Tales from the Beleaguered Lands

Originally published February 2013

Hello everyone; I would like to say a very Happy New Year to one and all. However it is difficult to remain upbeat when a momumental act of environmental, cultural and social vandalism occurs on our doorstep. The tree clearances at Upper Wilting and Adam’s Farm in preparation for the building of the Bexhill to Hastings Link Road is the beginning of the end of a long battle. A battle fought by many people over several years and which we were confident, erroneously as it turns out, that we could win. What led us to believe that this road will not be built? In short, the fact that we were right!

It is no exaggeration to say that no-one has read more on the subject than the members of the Crowhurst Action Committee: certainly not the politicians of all persuasions that have lorded over us at both national and local levels. Every application, survey report (those we could get our hands on), the Environmental Impact Statement (EIS) and the revised EIS were scrutinised and picked apart in order to find the flaws in the scheme. In truth, no-one had to look too hard to recognise the many inconsistencies and anomilies that have been glaringly obvious all along. Is it a ‘relief’ road? Hardly, given its distance from the coast road and the fact that around 80% of the traffic on the A259 is local and probably not conducive to the idea of taking the long route up across the marshes to end up in Sidley. Will it regenerate Hastings? It has certainly not got off to a good start if creating local jobs was one of the goals! Let us see how quickly the long-empty industrial units in the area are utilised, if at all. So what is the real purpose of the Link Road? Housing seems to be the key. Thousands of new houses built at either end and ultimately filling in the gaps as much as possible. Seeing as land with planning permission is worth several hundred percent more than land without planning permission, it seems clear where the shortfall in the rising cost of the project is going to be sought.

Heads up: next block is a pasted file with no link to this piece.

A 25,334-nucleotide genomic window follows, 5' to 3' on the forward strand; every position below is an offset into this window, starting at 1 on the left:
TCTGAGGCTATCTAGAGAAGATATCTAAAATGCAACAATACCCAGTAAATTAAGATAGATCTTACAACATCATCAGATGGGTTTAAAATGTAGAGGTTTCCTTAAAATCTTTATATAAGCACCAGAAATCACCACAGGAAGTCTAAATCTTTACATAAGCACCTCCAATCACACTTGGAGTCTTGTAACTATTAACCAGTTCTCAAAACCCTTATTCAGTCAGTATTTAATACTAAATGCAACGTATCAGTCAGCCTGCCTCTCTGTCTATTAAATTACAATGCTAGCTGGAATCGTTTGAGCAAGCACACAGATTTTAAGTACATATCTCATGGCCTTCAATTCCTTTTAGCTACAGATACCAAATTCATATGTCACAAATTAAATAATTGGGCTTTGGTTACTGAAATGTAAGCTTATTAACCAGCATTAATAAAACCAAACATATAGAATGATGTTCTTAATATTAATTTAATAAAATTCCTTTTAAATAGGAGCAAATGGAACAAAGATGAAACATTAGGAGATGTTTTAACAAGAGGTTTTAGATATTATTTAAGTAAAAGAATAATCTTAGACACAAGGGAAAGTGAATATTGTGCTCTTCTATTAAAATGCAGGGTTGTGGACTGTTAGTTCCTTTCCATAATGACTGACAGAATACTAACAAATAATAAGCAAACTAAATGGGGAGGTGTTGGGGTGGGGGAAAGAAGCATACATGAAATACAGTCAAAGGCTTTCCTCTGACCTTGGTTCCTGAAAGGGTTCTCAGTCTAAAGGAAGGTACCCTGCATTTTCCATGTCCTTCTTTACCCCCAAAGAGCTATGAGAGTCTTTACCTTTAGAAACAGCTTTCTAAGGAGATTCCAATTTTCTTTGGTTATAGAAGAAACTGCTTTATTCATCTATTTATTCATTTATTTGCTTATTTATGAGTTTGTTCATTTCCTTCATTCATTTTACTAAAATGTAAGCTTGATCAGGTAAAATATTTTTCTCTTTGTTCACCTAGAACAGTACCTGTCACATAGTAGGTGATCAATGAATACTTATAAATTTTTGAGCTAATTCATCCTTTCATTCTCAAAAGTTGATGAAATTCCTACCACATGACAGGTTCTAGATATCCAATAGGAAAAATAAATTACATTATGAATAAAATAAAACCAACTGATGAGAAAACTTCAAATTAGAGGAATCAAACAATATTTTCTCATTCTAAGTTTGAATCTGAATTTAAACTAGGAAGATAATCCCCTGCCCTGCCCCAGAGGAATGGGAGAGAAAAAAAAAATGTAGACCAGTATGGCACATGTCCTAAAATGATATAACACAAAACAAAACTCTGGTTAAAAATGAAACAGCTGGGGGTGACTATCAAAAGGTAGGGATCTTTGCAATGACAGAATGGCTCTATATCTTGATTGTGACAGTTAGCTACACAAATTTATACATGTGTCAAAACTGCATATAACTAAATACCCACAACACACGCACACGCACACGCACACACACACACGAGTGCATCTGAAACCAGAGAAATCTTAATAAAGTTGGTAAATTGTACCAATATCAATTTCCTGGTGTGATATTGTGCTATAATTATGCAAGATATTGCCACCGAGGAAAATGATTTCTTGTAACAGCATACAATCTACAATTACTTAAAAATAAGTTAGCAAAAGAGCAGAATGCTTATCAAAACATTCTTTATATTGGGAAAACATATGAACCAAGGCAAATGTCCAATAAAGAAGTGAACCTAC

Let us consider the logistics of the project. The Romans built roads over marshland, as did Blind Jack of Knaresborough several hundred years later. However water had plenty of channels to take in those days and was not hemmed in by vast tracts of concreted land. No-one can argue that the wetlands of Crowhurst and Combe Haven are natural landscapes; man has shaped and re-shaped the geographical features of our corner of the country over the centuries. What can be stated beyond doubt is that the present system of semi-wilderness bordering on agricultural land is both ecologically and hydrographically vital. Wetlands provide a specific type of ecosystem; different to grassland and permanent lakes. The latter is what we are more than likely to end up with. The water which runs out to sea at present can only back up turning a flood-plain into a flood. We shall see whether the measures promised in the revised EIS will actually ameliorate the impact on the wildlife, but it is going to take some major engineering to prevent regular flooding.


Even if by some miracle the impact on both the ecology and hydrography is lessened to an acceptable degree, there is still something fundamentally wrong about this project. It is a sad day for mankind when an area of environmental and cultural importance can be obliterated from the map and swept away in a tide of specious argument by those who have no connection to the land; its past, present or future. How long can a village survive when juxtaposed with urban sprawl? Our community is bound together by the fact that we are separated by a very narrow band of woodland and fields from the rest of the area. We are certainly not isolated but we do have a distinct identity that, at the risk of sounding maudlin, we treasure; whether we realise it or not!

Paul Johnson



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